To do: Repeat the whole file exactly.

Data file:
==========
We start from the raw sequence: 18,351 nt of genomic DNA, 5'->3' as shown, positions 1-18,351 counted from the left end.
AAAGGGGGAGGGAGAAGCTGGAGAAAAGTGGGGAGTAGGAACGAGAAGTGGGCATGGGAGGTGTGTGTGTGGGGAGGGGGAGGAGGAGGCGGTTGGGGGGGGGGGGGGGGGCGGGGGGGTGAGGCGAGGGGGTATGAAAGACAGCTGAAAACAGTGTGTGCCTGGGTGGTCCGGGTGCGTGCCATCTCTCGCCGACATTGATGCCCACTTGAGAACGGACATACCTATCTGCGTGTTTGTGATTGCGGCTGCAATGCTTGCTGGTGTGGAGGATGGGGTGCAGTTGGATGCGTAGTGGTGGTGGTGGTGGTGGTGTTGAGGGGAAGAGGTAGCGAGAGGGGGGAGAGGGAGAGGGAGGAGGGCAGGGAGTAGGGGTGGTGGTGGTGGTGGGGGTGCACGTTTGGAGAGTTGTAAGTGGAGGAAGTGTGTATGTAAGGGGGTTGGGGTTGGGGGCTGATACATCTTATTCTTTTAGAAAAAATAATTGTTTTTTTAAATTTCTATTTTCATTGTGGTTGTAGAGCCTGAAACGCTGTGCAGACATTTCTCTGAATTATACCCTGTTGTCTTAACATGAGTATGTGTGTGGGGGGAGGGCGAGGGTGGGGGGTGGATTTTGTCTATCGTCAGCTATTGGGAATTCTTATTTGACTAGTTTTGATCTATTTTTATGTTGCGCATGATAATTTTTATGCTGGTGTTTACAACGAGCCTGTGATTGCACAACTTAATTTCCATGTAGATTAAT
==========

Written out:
We start from the raw sequence: 18,351 nt of genomic DNA, 5'->3' as shown, positions 1-18,351 counted from the left end.
AAAGGGGGAGGGAGAAGCTGGAGAAAAGTGGGGAGTAGGAACGAGAAGTGGGCATGGGAGGTGTGTGTGTGGGGAGGGGGAGGAGGAGGCGGTTGGGGGGGGGGGGGGGGGCGGGGGGGTGAGGCGAGGGGGTATGAAAGACAGCTGAAAACAGTGTGTGCCTGGGTGGTCCGGGTGCGTGCCATCTCTCGCCGACATTGATGCCCACTTGAGAACGGACATACCTATCTGCGTGTTTGTGATTGCGGCTGCAATGCTTGCTGGTGTGGAGGATGGGGTGCAGTTGGATGCGTAGTGGTGGTGGTGGTGGTGGTGTTGAGGGGAAGAGGTAGCGAGAGGGGGGAGAGGGAGAGGGAGGAGGGCAGGGAGTAGGGGTGGTGGTGGTGGTGGGGGTGCACGTTTGGAGAGTTGTAAGTGGAGGAAGTGTGTATGTAAGGGGGTTGGGGTTGGGGGCTGATACATCTTATTCTTTTAGAAAAAATAATTGTTTTTTTAAATTTCTATTTTCATTGTGGTTGTAGAGCCTGAAACGCTGTGCAGACATTTCTCTGAATTATACCCTGTTGTCTTAACATGAGTATGTGTGTGGGGGGAGGGCGAGGGTGGGGGGTGGATTTTGTCTATCGTCAGCTATTGGGAATTCTTATTTGACTAGTTTTGATCTATTTTTATGTTGCGCATGATAATTTTTATGCTGGTGTTTACAACGAGCCTGTGATTGCACAACTTAATTTCCATGTAGATTAAT